I’ve been seduced by all the stylish concrete DIYs on Pinterest & Instagram- concrete stools, concrete planters, even concrete jewelry! It seems you can make it all yourself! But how easy is it to actually work with concrete? Even though I’m a DIY blogger, I have to admit that sometimes online DIY projects work out very differently from how they look in the photographs! (E.g. when I made the DIY coaster recommended by a craft blogger- who will remain anonymous- and my hot tea almost spilled onto me because round beads are, well, obviously slippery!) To find out, I did some research, and took a class with the London Craft Club taught by Rhiannon Palmer, who has her own line of gorgeous concrete jewellery.
Note: sorry for not sharing more photos of the class- you can thank Apple for deleting ALL the photos on my iPhone!


Optional for the curious (if that’s not you, skip down 3Qs)

How does it work?

You mix water, cement and an aggregate. Leave it to set, and hello concrete!

So it’s really simple! But, 1 thing to keep in mind is that the proportions are extremely important- too much/ little and it either wouldn’t set or the concrete will be weak.


Aggregate? What’s that?

It’s what it says it is! A mixture! Anything from recycled glass, stones, rock, sand, gravel..


How does it work?

The water makes the cement “grow”, locking everything tightly together.


What you need to know before you DIY

Is it quick to use?

Yes & no. Your part- mixing everything together- is not rocket science. However, concrete needs a long time to set. For example, I had to leave mine in the moulds for about 2 weeks (and 1 still cracked!)- the longer the better because concrete actually hardens for over 5 years from when you mix it all together.


Note: you can make or buy your moulds- making them is time consuming but obviously cheaper! At the Museum of London with the London Craft Club, we shaped our moulds using plastic from old water bottles and food containers. However, they took a while to make, were more or less good for only one use and- if you had a more complex design may have teething problems. For example. my design was basically a brick. How difficult can it be to make a rectangle? When I say complex, I mean how far the shape you want is from the original shape of the plastic. I had to recut everything and tape it all together again, so the mould wasn’t very solid and the concrete actually bent it out of shape, which led to a rather wonky brick 🙁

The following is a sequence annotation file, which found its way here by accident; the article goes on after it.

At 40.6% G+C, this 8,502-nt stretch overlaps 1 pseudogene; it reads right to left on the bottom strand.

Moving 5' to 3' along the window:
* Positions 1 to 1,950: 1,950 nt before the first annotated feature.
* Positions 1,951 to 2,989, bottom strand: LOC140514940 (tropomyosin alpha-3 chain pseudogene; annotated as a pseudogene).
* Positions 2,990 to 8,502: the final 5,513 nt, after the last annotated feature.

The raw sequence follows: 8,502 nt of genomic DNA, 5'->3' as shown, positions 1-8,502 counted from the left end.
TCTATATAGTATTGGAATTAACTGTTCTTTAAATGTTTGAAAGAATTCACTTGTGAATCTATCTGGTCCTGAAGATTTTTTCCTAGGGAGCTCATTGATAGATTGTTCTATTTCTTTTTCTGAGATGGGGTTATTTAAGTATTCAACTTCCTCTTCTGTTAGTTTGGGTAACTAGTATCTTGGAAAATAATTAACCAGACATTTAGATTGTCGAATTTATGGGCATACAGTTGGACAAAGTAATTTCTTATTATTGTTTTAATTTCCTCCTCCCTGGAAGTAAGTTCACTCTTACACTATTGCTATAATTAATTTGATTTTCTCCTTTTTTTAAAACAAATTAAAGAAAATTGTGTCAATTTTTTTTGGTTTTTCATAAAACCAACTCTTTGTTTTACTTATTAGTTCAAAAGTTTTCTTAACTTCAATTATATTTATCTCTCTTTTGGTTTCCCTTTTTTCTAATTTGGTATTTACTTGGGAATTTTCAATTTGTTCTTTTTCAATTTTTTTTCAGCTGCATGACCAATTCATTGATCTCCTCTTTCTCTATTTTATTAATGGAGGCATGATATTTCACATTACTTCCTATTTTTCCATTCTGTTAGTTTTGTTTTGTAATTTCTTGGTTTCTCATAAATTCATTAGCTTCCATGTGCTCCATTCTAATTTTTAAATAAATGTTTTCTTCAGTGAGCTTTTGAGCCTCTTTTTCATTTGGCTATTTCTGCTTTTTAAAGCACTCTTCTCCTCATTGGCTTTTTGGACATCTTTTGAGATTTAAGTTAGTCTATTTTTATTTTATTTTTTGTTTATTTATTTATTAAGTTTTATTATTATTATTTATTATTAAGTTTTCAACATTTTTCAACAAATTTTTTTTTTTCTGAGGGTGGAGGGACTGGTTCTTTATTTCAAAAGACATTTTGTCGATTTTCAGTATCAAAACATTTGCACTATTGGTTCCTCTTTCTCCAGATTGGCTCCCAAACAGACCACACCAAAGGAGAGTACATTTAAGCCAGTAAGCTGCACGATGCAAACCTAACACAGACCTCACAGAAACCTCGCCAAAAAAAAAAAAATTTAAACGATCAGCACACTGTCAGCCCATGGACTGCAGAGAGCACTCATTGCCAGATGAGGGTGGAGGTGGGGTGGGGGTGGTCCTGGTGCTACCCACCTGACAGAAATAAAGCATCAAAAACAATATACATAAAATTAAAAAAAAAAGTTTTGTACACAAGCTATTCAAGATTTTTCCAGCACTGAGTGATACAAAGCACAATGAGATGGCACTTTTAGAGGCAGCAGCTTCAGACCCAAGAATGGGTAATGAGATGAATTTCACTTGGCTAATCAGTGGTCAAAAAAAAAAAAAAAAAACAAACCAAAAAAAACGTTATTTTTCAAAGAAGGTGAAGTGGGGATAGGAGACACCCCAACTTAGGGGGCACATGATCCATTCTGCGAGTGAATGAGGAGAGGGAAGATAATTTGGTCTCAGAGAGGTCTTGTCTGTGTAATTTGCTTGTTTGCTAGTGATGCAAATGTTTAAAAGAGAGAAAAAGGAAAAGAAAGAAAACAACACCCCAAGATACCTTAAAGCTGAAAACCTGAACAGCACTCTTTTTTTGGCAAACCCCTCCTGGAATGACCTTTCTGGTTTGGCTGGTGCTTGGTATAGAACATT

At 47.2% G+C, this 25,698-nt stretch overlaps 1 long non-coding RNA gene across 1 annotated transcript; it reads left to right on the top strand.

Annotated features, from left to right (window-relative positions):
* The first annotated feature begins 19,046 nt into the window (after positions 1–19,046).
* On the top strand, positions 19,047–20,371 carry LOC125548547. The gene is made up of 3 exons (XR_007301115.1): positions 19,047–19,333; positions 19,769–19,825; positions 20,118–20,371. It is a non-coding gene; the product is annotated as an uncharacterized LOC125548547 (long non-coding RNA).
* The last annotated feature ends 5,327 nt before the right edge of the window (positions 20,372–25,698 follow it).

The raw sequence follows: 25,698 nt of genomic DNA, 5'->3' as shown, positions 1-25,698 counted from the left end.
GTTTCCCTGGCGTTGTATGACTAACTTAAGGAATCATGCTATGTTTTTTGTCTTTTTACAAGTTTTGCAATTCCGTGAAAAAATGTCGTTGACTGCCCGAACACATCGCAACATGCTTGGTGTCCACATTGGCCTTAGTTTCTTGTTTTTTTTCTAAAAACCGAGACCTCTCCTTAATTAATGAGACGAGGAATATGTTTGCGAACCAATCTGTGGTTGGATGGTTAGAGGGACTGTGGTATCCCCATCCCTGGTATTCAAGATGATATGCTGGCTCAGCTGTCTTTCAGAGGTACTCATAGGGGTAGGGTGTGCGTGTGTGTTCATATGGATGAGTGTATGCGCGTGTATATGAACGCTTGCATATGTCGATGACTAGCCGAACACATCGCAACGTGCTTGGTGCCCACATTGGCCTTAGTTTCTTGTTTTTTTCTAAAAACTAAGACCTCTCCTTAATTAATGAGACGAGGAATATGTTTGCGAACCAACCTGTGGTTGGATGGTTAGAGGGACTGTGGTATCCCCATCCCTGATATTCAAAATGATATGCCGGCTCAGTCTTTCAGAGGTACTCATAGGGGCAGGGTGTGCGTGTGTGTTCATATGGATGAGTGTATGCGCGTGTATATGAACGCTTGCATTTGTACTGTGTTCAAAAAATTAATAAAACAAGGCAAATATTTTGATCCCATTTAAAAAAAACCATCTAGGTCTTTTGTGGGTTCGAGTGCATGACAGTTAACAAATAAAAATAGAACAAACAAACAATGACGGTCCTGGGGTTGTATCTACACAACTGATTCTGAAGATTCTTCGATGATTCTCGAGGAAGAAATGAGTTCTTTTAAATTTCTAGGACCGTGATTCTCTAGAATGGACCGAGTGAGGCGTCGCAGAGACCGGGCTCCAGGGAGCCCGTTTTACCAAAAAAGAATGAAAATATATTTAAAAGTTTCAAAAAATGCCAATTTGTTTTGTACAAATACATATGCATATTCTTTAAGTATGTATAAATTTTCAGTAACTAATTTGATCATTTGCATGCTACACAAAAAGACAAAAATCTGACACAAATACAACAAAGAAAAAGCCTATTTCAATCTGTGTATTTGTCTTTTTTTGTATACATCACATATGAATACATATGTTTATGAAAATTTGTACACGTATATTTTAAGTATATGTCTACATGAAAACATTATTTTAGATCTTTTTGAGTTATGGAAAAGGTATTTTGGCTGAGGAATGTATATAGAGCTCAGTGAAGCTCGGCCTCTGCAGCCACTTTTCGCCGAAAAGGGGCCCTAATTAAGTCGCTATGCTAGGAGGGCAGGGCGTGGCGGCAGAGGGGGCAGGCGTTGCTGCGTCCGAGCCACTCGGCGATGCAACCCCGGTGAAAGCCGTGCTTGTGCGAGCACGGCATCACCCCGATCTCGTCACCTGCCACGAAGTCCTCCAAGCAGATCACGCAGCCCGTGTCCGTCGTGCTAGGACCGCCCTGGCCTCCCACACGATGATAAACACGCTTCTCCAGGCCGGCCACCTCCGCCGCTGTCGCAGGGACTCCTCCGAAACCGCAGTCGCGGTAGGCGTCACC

See how it isn’t quite a geometric rectangle? It’s as though my brick was a python & swallowed something…. The block on the top right is actually stone- I carved it at a class in Angel Islington. Doesn’t it look like the concrete? No wonder concrete is called liquid stone!!

If I worked with concrete again, I’d buy a mould in a  shape I know I would reuse


Will my DIYS last?

It depends! Concrete is strong in compression but weak in tension. (What does that mean?!)  Basically it can bear a lot of weight, but snaps easily if you stretch or bend it. Which is why you need to add steel to reinforce it!


It’s not fail-safe though. I made mine in a class- Rhiannon works with concrete for a living!- and added the amount of steel she recommended, left it to set for 2x as long as she recommended BUT it STILL broke 🙁 Darn!


Is it safe?

Exposure to the cement dust can lead to eye, respiratory tract or skin irritation. Small amounts shouldn’t be an issue but prolonged, repeated exposure can lead to a sometimes fatal lung disease called silicosis.

Wet concrete is very alkaline and can cause chemical burns on the skin.


I left the class with a lot more appreciation for all the concrete jewelry I’ve seen in the market!

So what do you think? Is concrete a material you’d be happy to DIY with at home? For myself, I’d only use it for small projects, with gloves and a mask, and in an outside space 🙂


Written by Zen

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